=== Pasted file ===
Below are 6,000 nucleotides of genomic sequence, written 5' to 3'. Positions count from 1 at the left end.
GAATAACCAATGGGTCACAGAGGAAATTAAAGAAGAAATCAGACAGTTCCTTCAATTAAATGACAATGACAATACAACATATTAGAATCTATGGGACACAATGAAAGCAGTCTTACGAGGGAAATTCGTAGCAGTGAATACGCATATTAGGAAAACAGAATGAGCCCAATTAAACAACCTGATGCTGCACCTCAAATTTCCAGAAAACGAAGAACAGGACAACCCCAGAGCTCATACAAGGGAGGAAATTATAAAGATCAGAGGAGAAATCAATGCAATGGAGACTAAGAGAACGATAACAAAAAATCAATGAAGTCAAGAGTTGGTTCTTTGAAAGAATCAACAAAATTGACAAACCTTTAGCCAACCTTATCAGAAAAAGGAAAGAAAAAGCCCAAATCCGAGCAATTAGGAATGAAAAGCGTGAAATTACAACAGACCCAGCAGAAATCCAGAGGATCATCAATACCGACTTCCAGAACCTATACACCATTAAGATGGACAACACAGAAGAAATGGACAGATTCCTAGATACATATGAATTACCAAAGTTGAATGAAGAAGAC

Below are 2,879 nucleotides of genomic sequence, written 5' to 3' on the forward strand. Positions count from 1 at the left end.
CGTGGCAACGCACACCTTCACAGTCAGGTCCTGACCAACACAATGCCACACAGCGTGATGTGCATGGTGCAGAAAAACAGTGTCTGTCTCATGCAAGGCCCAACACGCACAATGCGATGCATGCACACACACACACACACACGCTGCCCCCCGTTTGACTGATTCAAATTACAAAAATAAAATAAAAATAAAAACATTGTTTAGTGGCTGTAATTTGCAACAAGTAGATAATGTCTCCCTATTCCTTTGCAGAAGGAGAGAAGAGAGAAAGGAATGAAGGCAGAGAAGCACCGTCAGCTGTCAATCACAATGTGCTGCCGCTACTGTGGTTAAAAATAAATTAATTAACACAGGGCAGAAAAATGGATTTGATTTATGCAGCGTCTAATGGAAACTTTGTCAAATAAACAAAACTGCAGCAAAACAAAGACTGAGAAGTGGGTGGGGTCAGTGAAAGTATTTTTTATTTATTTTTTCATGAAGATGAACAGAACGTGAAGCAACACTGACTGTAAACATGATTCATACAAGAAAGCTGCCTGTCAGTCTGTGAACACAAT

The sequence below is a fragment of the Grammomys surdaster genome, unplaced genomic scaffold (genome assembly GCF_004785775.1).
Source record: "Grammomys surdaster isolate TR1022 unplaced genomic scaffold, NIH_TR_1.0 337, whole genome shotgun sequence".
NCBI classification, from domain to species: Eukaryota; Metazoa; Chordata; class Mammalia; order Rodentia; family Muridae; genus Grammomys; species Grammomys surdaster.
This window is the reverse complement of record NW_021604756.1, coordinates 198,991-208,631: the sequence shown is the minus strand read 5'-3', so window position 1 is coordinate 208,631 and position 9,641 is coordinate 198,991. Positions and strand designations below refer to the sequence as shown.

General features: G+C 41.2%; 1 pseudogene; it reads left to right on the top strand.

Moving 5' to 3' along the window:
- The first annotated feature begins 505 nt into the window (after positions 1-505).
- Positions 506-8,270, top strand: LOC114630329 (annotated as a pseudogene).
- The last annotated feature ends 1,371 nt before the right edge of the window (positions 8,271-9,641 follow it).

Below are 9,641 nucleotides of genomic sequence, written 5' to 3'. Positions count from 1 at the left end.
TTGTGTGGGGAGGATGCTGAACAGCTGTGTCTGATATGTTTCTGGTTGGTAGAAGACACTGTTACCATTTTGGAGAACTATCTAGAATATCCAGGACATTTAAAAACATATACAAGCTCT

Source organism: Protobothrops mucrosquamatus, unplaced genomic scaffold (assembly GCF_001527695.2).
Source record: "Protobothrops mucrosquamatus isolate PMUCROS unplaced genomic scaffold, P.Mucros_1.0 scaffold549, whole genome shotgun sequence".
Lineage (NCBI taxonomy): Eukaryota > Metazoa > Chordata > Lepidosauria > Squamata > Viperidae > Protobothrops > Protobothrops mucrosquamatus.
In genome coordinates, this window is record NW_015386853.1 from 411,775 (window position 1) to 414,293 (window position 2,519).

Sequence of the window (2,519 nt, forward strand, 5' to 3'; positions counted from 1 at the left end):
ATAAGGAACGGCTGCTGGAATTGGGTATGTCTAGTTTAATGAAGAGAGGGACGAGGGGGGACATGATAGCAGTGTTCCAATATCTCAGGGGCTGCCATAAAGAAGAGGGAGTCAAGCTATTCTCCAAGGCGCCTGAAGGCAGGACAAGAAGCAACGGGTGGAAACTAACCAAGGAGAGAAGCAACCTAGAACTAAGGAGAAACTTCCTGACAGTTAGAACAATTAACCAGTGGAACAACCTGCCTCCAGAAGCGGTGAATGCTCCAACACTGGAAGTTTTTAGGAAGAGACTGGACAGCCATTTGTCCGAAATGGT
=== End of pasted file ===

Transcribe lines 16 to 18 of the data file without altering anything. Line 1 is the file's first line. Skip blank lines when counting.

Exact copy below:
Source organism: Protobothrops mucrosquamatus, unplaced genomic scaffold (assembly GCF_001527695.2).
Source record: "Protobothrops mucrosquamatus isolate PMUCROS unplaced genomic scaffold, P.Mucros_1.0 scaffold549, whole genome shotgun sequence".
Lineage (NCBI taxonomy): Eukaryota > Metazoa > Chordata > Lepidosauria > Squamata > Viperidae > Protobothrops > Protobothrops mucrosquamatus.